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Windows Mobile Discussion During iPhone Developer Summit
A Shrunken, Crippled Version of Windows

During the Q&A period after one of my sessions at the iPhone Developer Summit last Thursday, there was someone there from Microsoft Competetive Intelligence. She asked myself and some other folks who were lingering nearby to describe, in our unbiased opinions, what we thought was wrong with Windows Mobile.

Talk about a can of worms. My unbiased opinion is actually pretty close to my biased opinion. I've written Compact Framework applications for Windows Mobile and Pocket PC 2003 and have written Embedded VB and Embedded C++ apps for Windows CE, and I've even written applications for Palm OS ($%#@!#@! endian conversions can bite me!). The Compact Framework makes developing for Windows-based mobile devices brainless, easy, and extremely productive. That said, Windows Mobile is fugly.

My response to her was that Windows Mobile is a crippled, shrunken version of Windows. By this I mean that when you are using Windows Mobile, you do not ever, at any point, feel as though you are in the middle of a user experience designed for mobile users and mobile devices. In fact, what you really feel like is that you are mired knee-deep in a bastardized Windows desktop experience that has been hacked, slashed, cut, and mangled until it is nothing more than a limbless victim bleeding out on the mobile device battlefield. Granted, even cut and slashed as it is, its an extremely powerful OS rich with capability. But that's the problem: it has capability, but it has a terrible experience.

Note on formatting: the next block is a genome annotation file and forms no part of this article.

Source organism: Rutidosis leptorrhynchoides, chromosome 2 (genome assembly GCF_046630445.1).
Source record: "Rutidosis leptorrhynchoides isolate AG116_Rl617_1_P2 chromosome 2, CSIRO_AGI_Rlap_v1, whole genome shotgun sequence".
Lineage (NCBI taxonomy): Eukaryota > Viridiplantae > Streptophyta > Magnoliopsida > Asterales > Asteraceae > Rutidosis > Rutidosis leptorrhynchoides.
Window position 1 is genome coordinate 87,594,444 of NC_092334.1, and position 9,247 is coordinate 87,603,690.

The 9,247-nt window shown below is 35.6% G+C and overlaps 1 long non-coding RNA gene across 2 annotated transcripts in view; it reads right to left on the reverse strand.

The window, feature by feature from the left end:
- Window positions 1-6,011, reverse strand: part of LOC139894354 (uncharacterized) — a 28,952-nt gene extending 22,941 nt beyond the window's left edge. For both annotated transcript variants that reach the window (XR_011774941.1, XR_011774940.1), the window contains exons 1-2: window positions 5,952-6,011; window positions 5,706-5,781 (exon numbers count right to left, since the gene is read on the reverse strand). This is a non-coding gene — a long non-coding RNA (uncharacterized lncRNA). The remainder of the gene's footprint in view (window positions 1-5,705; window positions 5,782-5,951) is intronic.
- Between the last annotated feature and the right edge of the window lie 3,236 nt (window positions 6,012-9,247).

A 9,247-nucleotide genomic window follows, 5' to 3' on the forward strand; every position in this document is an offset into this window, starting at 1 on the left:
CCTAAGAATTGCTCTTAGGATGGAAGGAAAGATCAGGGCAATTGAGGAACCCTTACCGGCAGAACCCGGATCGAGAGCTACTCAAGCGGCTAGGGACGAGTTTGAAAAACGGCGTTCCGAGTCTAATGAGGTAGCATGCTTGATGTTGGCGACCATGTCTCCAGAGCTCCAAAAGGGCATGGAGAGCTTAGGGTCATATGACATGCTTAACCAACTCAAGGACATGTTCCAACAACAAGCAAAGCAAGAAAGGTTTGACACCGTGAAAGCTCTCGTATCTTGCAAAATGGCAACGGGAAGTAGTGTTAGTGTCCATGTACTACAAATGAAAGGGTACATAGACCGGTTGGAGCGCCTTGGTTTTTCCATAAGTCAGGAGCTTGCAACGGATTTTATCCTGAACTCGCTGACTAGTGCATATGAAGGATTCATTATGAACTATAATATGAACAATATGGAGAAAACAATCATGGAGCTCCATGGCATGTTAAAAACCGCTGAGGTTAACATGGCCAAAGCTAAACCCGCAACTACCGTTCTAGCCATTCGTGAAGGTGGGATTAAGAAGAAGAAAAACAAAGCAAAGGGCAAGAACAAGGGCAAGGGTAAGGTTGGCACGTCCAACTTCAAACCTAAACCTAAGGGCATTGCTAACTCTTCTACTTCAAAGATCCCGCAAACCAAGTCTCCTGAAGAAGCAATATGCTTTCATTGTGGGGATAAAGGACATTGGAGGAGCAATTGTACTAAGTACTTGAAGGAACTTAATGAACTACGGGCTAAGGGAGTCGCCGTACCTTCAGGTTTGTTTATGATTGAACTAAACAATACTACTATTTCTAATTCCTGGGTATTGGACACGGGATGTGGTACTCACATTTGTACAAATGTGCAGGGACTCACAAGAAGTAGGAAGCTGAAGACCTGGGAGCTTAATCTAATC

Why does a mobile device need a Start menu and/or button? Basically what you are left with is the feeling that someone thought (quite erroneously) that since all mobile device users are at some point Windows desktop users and said users are stupid and incapable of adaptation that Windows Mobile must look and feel as much like what those users are familiar with on the desktop as possible. This is stupid and this is why no one actually wants to use Windows Mobile! Think about it, when was the last time you, as a windows mobile device owner, actually felt pleasure while using your WM device? When was the last time you said "Awesome, I'll just whip out my WM device and we'll check that (insert query) online!" Probably never. In fact, the conversation usually goes something like this:

Buddy: Hey, when is (movie) playing?
You: Hellifiknow.
Buddy: So get off your ass and check it online.
You: Dammit. No laptop nearby.
Buddy: Don't you have net access on your phone?
You: Yeah, but its Windows Mobile.
Buddy: f**k. Well, I'm gonna go get a coffee while you check.
You: Dammit. You check.
Buddy: You check.
... and so on
20 minutes later someone has suffered through IE on the mobile device or, if they're lucky, they have a movie time application that they use that they also suffered through (only less so than with IE)

What's the moral of the story? Windows Mobile devices are a means of last resort. A last ditch effort. A necessary evil. People use them because they have access to corporate e-mail, some of them play music, and they have access to a plethora of ugly-ass applications with a few gems hidden in the endless sea of available shareware/freeware apps. When a WM owner needs to check something online using a browser, it involves cringing, sighing, or just giving up.